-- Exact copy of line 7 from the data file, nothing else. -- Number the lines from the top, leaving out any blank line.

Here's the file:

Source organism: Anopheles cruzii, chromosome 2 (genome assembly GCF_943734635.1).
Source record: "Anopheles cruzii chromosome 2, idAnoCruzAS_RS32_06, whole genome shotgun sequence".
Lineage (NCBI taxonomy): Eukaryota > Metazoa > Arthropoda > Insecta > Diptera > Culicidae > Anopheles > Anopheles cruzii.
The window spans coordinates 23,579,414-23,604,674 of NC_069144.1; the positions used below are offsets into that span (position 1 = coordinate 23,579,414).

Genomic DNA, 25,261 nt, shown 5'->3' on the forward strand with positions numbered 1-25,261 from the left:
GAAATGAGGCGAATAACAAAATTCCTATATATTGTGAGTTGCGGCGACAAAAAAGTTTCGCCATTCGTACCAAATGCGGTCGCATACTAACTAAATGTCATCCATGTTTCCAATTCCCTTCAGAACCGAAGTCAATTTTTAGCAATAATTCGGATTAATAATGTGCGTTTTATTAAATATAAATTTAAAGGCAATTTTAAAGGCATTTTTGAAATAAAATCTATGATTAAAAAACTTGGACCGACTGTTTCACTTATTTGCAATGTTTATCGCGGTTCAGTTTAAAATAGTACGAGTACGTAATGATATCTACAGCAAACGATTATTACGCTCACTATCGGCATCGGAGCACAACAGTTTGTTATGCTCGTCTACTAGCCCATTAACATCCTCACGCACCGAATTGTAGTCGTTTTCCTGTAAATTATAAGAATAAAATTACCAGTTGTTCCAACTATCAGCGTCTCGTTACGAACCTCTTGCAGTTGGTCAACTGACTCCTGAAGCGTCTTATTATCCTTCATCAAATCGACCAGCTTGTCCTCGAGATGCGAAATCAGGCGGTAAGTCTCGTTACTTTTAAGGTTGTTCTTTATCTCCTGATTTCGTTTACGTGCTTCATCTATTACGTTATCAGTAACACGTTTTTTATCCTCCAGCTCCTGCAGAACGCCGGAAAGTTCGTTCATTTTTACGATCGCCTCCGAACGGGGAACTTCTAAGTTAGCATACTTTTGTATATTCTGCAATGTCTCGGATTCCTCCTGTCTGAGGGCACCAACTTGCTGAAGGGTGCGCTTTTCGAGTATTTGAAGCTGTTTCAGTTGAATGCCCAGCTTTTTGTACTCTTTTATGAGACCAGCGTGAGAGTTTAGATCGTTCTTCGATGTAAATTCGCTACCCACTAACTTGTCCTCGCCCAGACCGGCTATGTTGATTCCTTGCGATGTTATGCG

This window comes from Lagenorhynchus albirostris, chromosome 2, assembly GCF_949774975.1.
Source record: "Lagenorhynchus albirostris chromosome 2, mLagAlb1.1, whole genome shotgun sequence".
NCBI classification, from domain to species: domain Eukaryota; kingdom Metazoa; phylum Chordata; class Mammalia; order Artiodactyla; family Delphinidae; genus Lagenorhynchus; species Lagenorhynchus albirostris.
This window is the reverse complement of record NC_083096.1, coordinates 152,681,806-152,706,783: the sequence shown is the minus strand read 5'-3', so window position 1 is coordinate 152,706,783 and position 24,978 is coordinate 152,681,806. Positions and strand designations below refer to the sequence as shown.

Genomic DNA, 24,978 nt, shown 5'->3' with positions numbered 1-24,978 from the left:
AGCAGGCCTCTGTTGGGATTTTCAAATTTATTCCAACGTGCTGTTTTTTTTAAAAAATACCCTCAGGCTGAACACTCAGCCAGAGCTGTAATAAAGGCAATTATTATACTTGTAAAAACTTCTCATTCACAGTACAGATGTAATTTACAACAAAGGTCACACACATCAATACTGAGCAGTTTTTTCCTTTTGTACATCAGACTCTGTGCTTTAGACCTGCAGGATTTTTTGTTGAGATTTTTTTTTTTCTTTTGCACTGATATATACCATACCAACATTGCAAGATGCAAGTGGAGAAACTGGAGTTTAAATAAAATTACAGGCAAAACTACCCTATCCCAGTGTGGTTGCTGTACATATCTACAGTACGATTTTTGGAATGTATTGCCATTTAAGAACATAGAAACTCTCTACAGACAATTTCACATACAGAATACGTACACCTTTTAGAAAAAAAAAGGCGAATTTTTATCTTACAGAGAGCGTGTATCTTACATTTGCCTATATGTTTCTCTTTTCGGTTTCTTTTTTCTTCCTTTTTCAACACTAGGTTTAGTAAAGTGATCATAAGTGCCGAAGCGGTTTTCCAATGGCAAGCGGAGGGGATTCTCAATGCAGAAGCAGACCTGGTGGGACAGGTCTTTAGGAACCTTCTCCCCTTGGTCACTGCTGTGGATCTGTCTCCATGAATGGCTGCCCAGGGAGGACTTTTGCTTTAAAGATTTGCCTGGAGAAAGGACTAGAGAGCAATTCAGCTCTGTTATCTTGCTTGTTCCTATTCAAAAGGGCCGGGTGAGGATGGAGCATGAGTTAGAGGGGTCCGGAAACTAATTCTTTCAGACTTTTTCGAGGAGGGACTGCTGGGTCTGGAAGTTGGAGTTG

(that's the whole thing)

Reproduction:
This window comes from Lagenorhynchus albirostris, chromosome 2, assembly GCF_949774975.1.